On the Road to a Polio-Free South-East Asia

12/01/2012 - Bangladesh has undertaken a nationwide polio vaccination campaign, as it will until its neighbour, India, is declared polio-free—which could happen officially in as little as two years.

Bangladesh is hoping to keep itself polio-free, as its South Asian peer, India, aims to do the same.

The country’s prime minister aims for all children under five years old to be vaccinated against polio.

“Even if a kid remains unattended, the whole program will go in vain,” said Prime Minister Sheikh Hasina.

One the main challenges in including all children in the campaign is accessing hard-to-reach migrant populations along the border with India.

Polio is endemic in Afghanistan, Pakistan, Nigeria and, Bangladesh’s neighbour, India. Children under the age of five are most commonly affected.

Poliomyelitis (polio) is a virus that enters the body in the mouth through food and drink contaminated with faecal matter from an infected individual. It reproduces in the intestines and can cause fever, fatigue, headache, vomiting, stiffness and paralysis in one in every 200 cases. Of those paralyzed, 5-10 per cent die when their breathing muscles are frozen because of the paralysis.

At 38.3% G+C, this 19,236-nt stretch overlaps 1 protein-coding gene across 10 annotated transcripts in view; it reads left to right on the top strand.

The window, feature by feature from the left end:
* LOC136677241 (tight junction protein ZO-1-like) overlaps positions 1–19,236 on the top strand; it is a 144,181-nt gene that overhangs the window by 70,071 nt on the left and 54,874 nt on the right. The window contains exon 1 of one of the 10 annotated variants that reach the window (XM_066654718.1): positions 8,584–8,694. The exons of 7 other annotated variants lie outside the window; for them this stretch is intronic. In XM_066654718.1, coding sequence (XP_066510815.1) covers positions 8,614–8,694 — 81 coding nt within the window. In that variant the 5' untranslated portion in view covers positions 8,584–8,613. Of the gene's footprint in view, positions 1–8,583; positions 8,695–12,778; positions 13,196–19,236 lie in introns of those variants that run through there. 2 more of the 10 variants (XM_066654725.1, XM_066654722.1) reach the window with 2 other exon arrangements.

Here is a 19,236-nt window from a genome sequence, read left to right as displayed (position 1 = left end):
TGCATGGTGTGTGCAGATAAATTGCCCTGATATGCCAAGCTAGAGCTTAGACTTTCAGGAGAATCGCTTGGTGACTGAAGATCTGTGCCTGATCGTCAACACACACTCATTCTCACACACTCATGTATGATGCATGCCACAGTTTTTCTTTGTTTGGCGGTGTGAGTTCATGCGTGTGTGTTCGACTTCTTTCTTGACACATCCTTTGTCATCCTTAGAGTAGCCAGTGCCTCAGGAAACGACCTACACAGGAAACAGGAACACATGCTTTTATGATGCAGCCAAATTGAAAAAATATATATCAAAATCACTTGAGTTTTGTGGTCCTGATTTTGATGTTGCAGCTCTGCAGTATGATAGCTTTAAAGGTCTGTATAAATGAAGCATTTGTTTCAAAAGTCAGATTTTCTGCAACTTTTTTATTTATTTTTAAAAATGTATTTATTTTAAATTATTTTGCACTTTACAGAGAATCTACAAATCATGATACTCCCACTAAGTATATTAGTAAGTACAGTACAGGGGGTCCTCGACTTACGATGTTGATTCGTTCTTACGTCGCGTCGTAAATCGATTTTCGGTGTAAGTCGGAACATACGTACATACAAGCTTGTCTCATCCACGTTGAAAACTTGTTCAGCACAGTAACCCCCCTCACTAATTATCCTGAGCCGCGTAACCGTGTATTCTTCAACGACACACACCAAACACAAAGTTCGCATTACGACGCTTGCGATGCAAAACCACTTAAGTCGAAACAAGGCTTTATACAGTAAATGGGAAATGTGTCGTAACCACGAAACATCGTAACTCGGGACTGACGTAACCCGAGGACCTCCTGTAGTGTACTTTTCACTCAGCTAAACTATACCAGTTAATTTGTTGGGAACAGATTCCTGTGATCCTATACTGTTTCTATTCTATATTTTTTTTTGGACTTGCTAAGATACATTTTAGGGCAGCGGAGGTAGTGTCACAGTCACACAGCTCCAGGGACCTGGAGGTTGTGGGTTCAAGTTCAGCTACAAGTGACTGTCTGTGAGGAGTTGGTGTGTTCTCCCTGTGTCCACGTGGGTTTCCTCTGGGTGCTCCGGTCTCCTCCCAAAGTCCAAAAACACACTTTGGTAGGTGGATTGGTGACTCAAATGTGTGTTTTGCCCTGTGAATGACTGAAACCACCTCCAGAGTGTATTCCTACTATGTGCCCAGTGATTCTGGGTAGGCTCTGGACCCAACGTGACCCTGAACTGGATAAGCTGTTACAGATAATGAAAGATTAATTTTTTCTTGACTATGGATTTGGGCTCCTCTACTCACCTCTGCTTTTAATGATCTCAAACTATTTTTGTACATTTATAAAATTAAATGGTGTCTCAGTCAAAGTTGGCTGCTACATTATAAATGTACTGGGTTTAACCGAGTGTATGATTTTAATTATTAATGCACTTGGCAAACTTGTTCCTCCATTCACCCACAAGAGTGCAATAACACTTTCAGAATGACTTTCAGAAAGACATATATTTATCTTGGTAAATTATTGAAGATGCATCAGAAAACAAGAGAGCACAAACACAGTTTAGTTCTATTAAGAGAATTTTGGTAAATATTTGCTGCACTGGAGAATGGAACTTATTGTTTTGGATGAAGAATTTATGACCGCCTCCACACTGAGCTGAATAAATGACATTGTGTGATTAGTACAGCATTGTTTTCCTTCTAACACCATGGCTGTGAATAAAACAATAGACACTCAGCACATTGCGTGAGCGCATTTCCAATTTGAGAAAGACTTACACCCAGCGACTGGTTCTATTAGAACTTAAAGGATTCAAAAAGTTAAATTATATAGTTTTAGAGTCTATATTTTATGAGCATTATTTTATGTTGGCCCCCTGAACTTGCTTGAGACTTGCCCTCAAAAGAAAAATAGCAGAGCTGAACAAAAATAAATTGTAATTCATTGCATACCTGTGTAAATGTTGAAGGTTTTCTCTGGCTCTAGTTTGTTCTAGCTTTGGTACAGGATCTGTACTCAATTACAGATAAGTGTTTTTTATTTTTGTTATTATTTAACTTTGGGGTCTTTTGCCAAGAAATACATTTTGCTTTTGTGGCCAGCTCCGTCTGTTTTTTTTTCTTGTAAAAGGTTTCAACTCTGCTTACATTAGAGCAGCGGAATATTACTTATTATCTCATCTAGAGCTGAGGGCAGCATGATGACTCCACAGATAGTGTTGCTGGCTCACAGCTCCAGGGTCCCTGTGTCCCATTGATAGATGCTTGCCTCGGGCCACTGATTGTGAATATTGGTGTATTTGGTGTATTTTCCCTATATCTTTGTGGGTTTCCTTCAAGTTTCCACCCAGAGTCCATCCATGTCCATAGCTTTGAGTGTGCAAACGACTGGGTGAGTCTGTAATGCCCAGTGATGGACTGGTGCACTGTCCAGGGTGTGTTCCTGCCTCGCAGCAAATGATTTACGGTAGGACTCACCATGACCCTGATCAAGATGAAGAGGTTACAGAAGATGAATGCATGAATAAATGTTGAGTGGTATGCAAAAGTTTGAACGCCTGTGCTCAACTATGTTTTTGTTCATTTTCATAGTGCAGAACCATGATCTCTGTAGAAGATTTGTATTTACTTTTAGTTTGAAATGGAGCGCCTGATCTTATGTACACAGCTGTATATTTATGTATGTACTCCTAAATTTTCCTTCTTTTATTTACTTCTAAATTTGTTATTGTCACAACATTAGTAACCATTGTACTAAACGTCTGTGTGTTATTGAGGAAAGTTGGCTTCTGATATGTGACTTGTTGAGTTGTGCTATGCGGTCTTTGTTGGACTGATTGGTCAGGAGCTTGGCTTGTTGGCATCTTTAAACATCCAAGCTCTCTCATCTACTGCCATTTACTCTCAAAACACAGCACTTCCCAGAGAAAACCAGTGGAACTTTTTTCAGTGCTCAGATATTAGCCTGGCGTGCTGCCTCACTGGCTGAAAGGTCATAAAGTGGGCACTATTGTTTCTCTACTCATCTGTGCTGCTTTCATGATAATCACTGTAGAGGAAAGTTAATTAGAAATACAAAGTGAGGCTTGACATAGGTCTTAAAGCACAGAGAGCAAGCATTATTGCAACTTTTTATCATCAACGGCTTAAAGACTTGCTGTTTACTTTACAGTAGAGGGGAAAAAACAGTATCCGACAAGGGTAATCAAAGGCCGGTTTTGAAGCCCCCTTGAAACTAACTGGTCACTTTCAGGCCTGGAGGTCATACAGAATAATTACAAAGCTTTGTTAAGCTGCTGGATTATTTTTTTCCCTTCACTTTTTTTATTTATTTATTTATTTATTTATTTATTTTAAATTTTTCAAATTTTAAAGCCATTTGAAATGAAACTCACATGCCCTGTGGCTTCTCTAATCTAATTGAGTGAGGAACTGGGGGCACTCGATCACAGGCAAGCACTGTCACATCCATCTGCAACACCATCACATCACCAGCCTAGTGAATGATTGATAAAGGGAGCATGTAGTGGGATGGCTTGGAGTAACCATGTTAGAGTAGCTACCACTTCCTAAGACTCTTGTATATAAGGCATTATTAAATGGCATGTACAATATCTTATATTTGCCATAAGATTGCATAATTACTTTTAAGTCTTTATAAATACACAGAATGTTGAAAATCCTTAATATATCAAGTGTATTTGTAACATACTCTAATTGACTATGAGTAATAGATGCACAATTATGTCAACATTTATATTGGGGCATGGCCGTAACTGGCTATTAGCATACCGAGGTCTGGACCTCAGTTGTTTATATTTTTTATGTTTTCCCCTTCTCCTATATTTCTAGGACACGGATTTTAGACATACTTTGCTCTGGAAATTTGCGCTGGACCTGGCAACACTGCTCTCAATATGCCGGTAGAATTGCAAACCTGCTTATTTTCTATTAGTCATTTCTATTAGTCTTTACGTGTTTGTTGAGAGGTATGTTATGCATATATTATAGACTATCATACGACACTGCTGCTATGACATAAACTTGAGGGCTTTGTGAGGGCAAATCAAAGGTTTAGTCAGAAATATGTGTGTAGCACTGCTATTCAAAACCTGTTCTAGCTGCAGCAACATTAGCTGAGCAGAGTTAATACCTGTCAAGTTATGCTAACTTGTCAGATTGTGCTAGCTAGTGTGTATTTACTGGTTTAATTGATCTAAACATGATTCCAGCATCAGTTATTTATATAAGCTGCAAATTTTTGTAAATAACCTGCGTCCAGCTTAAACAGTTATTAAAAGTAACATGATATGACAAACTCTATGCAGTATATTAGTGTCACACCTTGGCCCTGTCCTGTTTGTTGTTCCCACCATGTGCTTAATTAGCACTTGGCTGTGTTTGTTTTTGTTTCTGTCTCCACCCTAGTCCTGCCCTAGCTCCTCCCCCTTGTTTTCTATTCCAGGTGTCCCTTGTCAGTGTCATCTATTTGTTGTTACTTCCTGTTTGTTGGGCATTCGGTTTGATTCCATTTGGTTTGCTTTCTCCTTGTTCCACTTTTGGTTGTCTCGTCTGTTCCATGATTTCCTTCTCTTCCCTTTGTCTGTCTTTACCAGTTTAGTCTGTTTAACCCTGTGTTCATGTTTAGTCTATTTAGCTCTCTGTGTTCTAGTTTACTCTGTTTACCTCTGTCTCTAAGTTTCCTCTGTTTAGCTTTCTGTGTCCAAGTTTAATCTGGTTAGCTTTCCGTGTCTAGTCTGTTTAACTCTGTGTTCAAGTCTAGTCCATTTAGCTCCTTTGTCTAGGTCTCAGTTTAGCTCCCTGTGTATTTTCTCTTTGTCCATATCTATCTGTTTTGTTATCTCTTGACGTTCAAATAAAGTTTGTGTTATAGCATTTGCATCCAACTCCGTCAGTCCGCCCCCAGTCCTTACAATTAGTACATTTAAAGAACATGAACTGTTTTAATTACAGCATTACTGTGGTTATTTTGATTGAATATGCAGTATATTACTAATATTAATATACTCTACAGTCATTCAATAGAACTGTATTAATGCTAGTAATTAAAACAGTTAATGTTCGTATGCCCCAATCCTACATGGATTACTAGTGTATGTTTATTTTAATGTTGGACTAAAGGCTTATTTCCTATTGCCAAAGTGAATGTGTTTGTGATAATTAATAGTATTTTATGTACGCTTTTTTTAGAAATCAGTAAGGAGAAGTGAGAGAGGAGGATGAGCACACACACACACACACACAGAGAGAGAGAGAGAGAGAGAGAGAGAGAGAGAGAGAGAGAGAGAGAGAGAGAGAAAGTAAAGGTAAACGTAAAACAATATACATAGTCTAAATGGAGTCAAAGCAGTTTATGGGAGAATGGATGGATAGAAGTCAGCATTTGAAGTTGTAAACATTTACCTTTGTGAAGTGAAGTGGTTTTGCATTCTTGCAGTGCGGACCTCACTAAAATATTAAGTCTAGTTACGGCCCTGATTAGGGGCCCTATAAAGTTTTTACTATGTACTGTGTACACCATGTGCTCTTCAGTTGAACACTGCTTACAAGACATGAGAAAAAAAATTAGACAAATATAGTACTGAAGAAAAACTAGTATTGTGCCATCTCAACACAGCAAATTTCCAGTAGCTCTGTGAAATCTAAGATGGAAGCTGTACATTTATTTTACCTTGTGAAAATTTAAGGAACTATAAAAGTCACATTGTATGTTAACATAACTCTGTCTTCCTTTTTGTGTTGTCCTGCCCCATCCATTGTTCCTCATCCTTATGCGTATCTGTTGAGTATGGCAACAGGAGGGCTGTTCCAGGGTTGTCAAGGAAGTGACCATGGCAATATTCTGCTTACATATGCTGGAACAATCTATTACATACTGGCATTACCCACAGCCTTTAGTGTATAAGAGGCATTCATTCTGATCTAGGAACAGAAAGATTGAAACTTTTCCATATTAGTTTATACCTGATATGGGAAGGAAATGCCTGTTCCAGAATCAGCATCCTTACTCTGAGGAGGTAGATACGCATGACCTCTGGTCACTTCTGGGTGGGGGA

While there is no cure, the spread of the infectious disease can be prevented with vaccines.

At the moment, Bangladesh is working through mobile medical teams and “child-to-child” searches to vaccinate the half a million children left out of a national vaccination campaign held earlier this month. Health workers will also give children between the ages of one and five vitamin A supplements and anti-worm tablets.

Arun Bhadra Thapa is the World Health Organization (WHO) in-country representative. She explained that the campaign had an ultimate goal of reaching 222 million children, the IRIN reports.

Bangladesh will conduct further vaccination drives next month.

From 1995 to 2004, health authorities also conducted national polio vaccinations. No infections have been reported since 2006, when an imported strain of the virus (probably from the Indian state of Uttar Pradesh) broke out. Until India has been declared polio-free, Bangladesh will continue to administer the vaccine on an annual basis.

If all goes well, Bangladesh may not have to wait too long. India’s last recorded case of polio was in the West Bengal state on 13 January 2011. Because of the large population, migration and poor hygiene and sanitation, eradicating polio has been a difficult task.

But, tomorrow, India will—for the first time ever—reach the one-year mark without any child being paralyzed by polio. It will have had no reported cases of polio if all samples at the lab return negative in the next few weeks.

Two more years without a reported case and India will be declared polio free, Business Week reports. Three more years and the South East Asian region will also be declared polio-free.